Make a Will

Making a Will is the most important estate planning tool. Every person over the age of 18 should make a Will in order to plan what happens to your property, minor children or even your pet after death. No one likes to think about these daunting matters, but writing a Will avoids problems for your family once you die.

Why make a Will?

Writing a Will is more than just signing a document. It is a process of forward planning; to ensure your property passes to the people you want, in the way you determine after your death.

Making a Will has the following benefits:

  • You can choose a person to carry out your wishes (called the executor);
  • Being able to stipulate who receives what property and to what extent;
  • Avoiding your minor children having to endure the adoption system by appointing a guardian (someone you trust).

How to make a Will?

The safest way to create a legal Will is to consult an attorney. Although it costs more, wills and estate attorneys can ensure that your Last Will and Testament is drafted in accordance with state requirements and your wishes. This makes probate quicker and easier.

Some people prefer to create a Will themselves to save costs. There are many simple Will making tools available on the internet:

  • Downloadable Will Form: this is a basic Will template which you may download, complete and sign. Some providers have specific Will Forms for each state, whilst others provide a generic version for all states.
  • Will Software: using software or a program to make a Will is a little simpler. The program asks you questions and then assembles a legal Will form on your behalf. You can then print that document and have it signed in accordance with formal execution requirements.

When choosing an online Will Form or software, make sure you research the company providing the service. Ensure the documents are actually written by a qualified and licensed attorney and that they are frequently updated to comply with the current laws. Note: the Will Forms on this website are not suitable for making a Will, they are samples only.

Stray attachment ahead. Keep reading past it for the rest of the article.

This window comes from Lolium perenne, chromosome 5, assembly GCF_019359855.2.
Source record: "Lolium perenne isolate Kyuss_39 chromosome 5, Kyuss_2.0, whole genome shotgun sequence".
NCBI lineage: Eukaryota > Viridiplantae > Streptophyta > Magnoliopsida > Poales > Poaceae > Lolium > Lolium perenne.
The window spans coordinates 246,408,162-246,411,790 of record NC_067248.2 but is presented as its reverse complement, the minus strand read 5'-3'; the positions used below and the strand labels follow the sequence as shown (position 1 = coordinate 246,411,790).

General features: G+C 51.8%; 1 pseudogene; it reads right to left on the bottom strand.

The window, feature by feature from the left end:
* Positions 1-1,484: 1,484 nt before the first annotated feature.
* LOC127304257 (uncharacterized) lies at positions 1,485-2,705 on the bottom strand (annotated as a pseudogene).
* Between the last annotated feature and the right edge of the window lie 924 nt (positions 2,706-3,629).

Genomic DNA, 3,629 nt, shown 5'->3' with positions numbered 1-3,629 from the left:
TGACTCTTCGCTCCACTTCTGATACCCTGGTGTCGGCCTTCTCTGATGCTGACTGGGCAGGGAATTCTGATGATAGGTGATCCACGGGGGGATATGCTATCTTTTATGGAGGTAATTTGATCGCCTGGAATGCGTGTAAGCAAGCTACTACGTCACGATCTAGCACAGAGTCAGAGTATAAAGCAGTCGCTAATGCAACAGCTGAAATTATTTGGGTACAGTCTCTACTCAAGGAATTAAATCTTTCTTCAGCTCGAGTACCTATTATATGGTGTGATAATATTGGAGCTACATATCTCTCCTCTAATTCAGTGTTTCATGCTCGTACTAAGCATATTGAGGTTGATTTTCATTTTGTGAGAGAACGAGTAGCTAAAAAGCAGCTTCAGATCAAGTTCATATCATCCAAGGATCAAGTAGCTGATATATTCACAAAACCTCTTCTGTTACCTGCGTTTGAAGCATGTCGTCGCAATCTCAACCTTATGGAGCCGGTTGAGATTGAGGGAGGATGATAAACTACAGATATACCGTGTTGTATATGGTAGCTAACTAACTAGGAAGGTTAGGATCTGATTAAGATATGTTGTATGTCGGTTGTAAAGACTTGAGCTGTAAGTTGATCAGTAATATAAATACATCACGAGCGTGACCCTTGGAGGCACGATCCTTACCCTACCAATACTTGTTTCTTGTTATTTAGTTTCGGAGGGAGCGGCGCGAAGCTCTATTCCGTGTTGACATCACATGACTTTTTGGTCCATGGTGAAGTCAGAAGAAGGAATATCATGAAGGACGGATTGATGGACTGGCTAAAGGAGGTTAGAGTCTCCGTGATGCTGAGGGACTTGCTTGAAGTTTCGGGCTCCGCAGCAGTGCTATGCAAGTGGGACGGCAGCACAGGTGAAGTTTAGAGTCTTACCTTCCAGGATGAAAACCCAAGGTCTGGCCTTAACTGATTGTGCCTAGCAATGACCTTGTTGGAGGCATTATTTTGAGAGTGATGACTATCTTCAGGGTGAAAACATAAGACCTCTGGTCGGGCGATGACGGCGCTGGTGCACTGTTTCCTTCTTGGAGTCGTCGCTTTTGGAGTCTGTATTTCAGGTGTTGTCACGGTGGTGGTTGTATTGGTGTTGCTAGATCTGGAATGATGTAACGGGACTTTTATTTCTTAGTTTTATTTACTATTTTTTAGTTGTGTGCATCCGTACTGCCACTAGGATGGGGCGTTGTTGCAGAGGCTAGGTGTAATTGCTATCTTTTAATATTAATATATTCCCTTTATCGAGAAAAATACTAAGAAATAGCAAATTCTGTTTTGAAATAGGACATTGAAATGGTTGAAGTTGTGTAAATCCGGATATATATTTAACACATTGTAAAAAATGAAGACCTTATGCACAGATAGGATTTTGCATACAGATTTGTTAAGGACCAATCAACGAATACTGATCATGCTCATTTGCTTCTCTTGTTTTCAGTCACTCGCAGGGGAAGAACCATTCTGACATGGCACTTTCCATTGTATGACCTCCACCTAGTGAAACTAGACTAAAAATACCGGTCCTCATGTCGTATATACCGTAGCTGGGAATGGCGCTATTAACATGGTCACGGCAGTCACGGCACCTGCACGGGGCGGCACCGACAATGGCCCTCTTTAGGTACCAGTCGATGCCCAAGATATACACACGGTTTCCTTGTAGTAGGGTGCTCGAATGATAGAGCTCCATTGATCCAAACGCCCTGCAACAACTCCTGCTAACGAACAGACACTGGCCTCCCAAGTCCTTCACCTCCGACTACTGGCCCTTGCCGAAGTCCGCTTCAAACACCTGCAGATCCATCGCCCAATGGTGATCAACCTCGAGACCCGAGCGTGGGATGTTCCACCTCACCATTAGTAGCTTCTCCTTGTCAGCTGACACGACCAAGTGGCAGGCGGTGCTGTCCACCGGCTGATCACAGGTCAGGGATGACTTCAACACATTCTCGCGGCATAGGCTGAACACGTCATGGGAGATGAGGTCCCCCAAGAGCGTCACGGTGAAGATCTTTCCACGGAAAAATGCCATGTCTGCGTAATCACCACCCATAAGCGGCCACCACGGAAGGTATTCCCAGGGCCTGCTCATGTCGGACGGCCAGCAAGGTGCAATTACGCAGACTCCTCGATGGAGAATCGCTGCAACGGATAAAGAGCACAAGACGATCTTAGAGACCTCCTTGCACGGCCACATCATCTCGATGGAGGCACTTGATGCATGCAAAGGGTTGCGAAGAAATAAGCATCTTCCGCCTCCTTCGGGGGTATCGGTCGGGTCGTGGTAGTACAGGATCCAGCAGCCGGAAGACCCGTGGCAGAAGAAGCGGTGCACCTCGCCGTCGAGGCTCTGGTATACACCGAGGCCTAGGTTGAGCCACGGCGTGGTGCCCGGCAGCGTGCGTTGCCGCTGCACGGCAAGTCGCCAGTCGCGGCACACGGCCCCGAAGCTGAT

Be sure to follow the instructions precisely. If you don’t follow the instructions and your Will is held to be invalid, you will not have recourse against the company providing the legal Will forms.

What do I need to make a Will?

Before writing a Will, you should plan what you would like to include. Here are some issues to consider:

  • Executor: Who will you appoint as executor? This is the person who will manage your estate, collect all the property, file the court documents and distribute the property to your beneficiaries. It should be a person of trust. Normally spouses appoint one another. You should also name an alternate executor just in case your first choice is unable to act.
  • Beneficiaries: Do you want to leave specific gifts to anybody? For example jewelry? Write out a list of specific bequests and the beneficiaries. Who receives the balance or the whole estate if there are no specific gifts? If you nominate a number of persons, write down the portions each is to receive. What happens if one of them dies before you?
  • Guardian: if you have minor children, who do you want legally appointed to look after them if their other parent cannot?
  • Body remains: Do you want to be buried or cremated? You can add specific instructions or just leave it up to your executor.

Requirements of making a Will